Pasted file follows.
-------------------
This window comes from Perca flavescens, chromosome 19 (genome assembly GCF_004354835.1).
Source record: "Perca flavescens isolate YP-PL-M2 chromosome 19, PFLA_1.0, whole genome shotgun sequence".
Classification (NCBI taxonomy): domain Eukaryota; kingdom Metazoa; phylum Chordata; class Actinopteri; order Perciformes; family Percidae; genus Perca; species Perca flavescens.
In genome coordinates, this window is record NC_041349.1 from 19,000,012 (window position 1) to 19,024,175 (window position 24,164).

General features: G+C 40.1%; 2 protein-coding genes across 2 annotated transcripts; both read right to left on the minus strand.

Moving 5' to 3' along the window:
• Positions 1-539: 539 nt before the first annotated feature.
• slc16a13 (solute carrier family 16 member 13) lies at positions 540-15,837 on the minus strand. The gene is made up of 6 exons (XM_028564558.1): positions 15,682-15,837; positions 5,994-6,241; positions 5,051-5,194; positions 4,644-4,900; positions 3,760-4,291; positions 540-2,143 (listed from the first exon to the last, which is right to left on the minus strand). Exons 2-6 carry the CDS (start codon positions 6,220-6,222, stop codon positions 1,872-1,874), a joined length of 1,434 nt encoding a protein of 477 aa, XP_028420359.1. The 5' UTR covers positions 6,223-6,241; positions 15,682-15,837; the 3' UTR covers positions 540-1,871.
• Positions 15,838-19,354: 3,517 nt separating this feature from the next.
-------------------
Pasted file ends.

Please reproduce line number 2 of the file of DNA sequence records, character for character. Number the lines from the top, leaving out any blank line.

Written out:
Source record: "Perca flavescens isolate YP-PL-M2 chromosome 19, PFLA_1.0, whole genome shotgun sequence".